The probability of the Mets winning tonight’s game is 0.6. Predict how likely it is for the Mets to lose tonight’s game.

Winning the game and losing the game are complementary events.

First, substitute the value for the known probability into the formula for complementary events.

\begin{align*}P (\text{lose}) &= 1 - P (\text{win})\\ &= 1 - 0.6\\\end{align*}

Next, subtract the known probability from 1.

\begin{align*}P (\text{lose}) &= 1 - P (\text{win})\\ &= 1 - 0.6\\ &= 0.4\end{align*}

Then, state the answer as the probability for the complementary event.

The answer is the probability that the Mets will lose tonight's game is 0.4. In other words, there is a 40% chance that the Mets will lose the game tonight.

### Guided Practice

Y and Z are complements. If the probability of Y occurring is 14%, what is the probability of Z occurring?

First, substitute the value for the known probability into the formula for complementary events. In this case, since, the known probability is reported in percentage, we will subtract from 100 instead of 1:\begin{align*}P (\text{Z}) &= 100\ percent - P (\text{Y})\\ &= 100\ percent- 14\ percent\\\end{align*}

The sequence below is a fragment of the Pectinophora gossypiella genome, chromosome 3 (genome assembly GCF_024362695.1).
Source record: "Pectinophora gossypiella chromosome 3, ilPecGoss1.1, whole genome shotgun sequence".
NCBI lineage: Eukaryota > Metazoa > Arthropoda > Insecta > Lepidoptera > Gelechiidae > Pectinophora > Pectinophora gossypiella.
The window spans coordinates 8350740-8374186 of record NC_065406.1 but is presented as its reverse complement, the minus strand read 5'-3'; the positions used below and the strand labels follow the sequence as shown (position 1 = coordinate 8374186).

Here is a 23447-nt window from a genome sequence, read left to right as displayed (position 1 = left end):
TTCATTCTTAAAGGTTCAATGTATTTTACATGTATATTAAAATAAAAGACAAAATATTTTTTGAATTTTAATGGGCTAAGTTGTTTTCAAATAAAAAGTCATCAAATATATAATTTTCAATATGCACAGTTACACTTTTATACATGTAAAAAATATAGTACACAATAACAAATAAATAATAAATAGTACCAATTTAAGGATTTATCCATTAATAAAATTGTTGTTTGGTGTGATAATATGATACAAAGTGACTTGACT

The answer is the probability that Z will occur is 86%.

### Examples

#### Example 1

A and C are complements. If C is .67, find A.

First, substitute the value for the known probability into the formula for complementary events:\begin{align*}P (\text{A}) &= 100\ percent - P (\text{C})\\ &= 100\ percent - 67\ percent\\\end{align*}

The answer is the probability that A will occur is 33%.

#### Example 2

If the Yankees have a 45% chance of winning tonight, what is the probability that they won't win?

First, substitute the value for the known probability into the formula for complementary events. In this case, since, the known probability is reported in percentage, we will subtract from 100 instead of 1:\begin{align*}P (\text{won't win}) &= 100\ percent - P (\text{win})\\ &= 100\ percent- 45\ percent\\\end{align*}